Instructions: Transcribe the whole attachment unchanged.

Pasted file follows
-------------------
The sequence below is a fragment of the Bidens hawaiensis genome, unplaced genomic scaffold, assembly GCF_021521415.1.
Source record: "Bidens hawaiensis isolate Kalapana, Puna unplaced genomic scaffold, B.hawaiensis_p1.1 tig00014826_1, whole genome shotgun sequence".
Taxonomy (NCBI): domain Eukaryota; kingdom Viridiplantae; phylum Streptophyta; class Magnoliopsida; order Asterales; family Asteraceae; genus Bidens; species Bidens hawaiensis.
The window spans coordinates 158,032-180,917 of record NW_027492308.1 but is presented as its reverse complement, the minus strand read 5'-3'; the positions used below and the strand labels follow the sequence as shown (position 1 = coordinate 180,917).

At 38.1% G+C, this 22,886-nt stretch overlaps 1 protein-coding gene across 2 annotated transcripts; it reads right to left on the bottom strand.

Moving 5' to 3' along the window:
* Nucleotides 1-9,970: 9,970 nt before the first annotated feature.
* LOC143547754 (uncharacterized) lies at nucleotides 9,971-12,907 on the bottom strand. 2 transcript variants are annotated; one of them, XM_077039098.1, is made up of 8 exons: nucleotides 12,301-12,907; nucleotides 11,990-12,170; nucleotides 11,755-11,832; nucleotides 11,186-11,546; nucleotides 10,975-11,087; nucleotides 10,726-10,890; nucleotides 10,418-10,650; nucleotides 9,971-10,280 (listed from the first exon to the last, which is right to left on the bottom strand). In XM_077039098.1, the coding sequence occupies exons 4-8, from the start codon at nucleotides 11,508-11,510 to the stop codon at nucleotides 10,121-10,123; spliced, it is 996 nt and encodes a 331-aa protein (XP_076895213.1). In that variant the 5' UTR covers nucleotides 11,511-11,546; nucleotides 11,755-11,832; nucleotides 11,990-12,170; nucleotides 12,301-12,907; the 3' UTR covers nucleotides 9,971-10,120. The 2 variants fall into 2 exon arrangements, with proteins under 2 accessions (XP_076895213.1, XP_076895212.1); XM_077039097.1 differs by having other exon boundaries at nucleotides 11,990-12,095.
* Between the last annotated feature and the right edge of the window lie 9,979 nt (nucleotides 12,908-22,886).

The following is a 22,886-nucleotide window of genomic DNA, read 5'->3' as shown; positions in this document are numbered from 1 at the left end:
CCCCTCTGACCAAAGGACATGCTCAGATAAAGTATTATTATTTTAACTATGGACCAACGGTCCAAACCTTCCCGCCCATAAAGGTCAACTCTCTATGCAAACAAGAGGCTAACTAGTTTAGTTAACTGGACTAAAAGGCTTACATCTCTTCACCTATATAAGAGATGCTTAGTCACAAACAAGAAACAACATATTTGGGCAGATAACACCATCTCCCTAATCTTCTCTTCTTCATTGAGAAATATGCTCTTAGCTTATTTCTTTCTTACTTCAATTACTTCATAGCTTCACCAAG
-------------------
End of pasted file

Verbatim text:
The sequence below is a fragment of the Bidens hawaiensis genome, unplaced genomic scaffold, assembly GCF_021521415.1.
Source record: "Bidens hawaiensis isolate Kalapana, Puna unplaced genomic scaffold, B.hawaiensis_p1.1 tig00014826_1, whole genome shotgun sequence".
Taxonomy (NCBI): domain Eukaryota; kingdom Viridiplantae; phylum Streptophyta; class Magnoliopsida; order Asterales; family Asteraceae; genus Bidens; species Bidens hawaiensis.
The window spans coordinates 158,032-180,917 of record NW_027492308.1 but is presented as its reverse complement, the minus strand read 5'-3'; the positions used below and the strand labels follow the sequence as shown (position 1 = coordinate 180,917).

At 38.1% G+C, this 22,886-nt stretch overlaps 1 protein-coding gene across 2 annotated transcripts; it reads right to left on the bottom strand.

Moving 5' to 3' along the window:
* Nucleotides 1-9,970: 9,970 nt before the first annotated feature.
* LOC143547754 (uncharacterized) lies at nucleotides 9,971-12,907 on the bottom strand. 2 transcript variants are annotated; one of them, XM_077039098.1, is made up of 8 exons: nucleotides 12,301-12,907; nucleotides 11,990-12,170; nucleotides 11,755-11,832; nucleotides 11,186-11,546; nucleotides 10,975-11,087; nucleotides 10,726-10,890; nucleotides 10,418-10,650; nucleotides 9,971-10,280 (listed from the first exon to the last, which is right to left on the bottom strand). In XM_077039098.1, the coding sequence occupies exons 4-8, from the start codon at nucleotides 11,508-11,510 to the stop codon at nucleotides 10,121-10,123; spliced, it is 996 nt and encodes a 331-aa protein (XP_076895213.1). In that variant the 5' UTR covers nucleotides 11,511-11,546; nucleotides 11,755-11,832; nucleotides 11,990-12,170; nucleotides 12,301-12,907; the 3' UTR covers nucleotides 9,971-10,120. The 2 variants fall into 2 exon arrangements, with proteins under 2 accessions (XP_076895213.1, XP_076895212.1); XM_077039097.1 differs by having other exon boundaries at nucleotides 11,990-12,095.
* Between the last annotated feature and the right edge of the window lie 9,979 nt (nucleotides 12,908-22,886).

The following is a 22,886-nucleotide window of genomic DNA, read 5'->3' as shown; positions in this document are numbered from 1 at the left end:
CCCCTCTGACCAAAGGACATGCTCAGATAAAGTATTATTATTTTAACTATGGACCAACGGTCCAAACCTTCCCGCCCATAAAGGTCAACTCTCTATGCAAACAAGAGGCTAACTAGTTTAGTTAACTGGACTAAAAGGCTTACATCTCTTCACCTATATAAGAGATGCTTAGTCACAAACAAGAAACAACATATTTGGGCAGATAACACCATCTCCCTAATCTTCTCTTCTTCATTGAGAAATATGCTCTTAGCTTATTTCTTTCTTACTTCAATTACTTCATAGCTTCACCAAG